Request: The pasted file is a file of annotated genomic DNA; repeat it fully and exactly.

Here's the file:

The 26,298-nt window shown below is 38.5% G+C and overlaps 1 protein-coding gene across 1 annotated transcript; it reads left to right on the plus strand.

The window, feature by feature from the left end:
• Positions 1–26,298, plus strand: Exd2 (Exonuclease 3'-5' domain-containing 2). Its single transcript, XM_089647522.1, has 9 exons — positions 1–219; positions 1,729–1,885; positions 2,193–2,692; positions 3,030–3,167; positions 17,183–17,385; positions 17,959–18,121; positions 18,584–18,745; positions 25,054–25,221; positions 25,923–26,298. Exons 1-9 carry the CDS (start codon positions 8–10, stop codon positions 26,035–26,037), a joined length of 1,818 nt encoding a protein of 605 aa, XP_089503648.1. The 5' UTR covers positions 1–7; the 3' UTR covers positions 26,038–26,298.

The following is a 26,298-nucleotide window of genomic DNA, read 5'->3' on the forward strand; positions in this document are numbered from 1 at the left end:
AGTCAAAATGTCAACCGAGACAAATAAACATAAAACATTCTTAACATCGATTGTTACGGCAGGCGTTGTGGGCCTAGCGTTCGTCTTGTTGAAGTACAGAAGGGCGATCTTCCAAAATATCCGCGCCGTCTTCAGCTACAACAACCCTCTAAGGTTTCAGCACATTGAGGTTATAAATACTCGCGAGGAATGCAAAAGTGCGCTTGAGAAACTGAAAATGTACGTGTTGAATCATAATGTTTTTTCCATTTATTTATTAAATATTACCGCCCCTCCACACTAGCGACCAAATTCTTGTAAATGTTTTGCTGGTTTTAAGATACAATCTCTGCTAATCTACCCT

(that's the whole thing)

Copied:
The 26,298-nt window shown below is 38.5% G+C and overlaps 1 protein-coding gene across 1 annotated transcript; it reads left to right on the plus strand.

The window, feature by feature from the left end:
• Positions 1–26,298, plus strand: Exd2 (Exonuclease 3'-5' domain-containing 2). Its single transcript, XM_089647522.1, has 9 exons — positions 1–219; positions 1,729–1,885; positions 2,193–2,692; positions 3,030–3,167; positions 17,183–17,385; positions 17,959–18,121; positions 18,584–18,745; positions 25,054–25,221; positions 25,923–26,298. Exons 1-9 carry the CDS (start codon positions 8–10, stop codon positions 26,035–26,037), a joined length of 1,818 nt encoding a protein of 605 aa, XP_089503648.1. The 5' UTR covers positions 1–7; the 3' UTR covers positions 26,038–26,298.

The following is a 26,298-nucleotide window of genomic DNA, read 5'->3' on the forward strand; positions in this document are numbered from 1 at the left end:
AGTCAAAATGTCAACCGAGACAAATAAACATAAAACATTCTTAACATCGATTGTTACGGCAGGCGTTGTGGGCCTAGCGTTCGTCTTGTTGAAGTACAGAAGGGCGATCTTCCAAAATATCCGCGCCGTCTTCAGCTACAACAACCCTCTAAGGTTTCAGCACATTGAGGTTATAAATACTCGCGAGGAATGCAAAAGTGCGCTTGAGAAACTGAAAATGTACGTGTTGAATCATAATGTTTTTTCCATTTATTTATTAAATATTACCGCCCCTCCACACTAGCGACCAAATTCTTGTAAATGTTTTGCTGGTTTTAAGATACAATCTCTGCTAATCTACCCT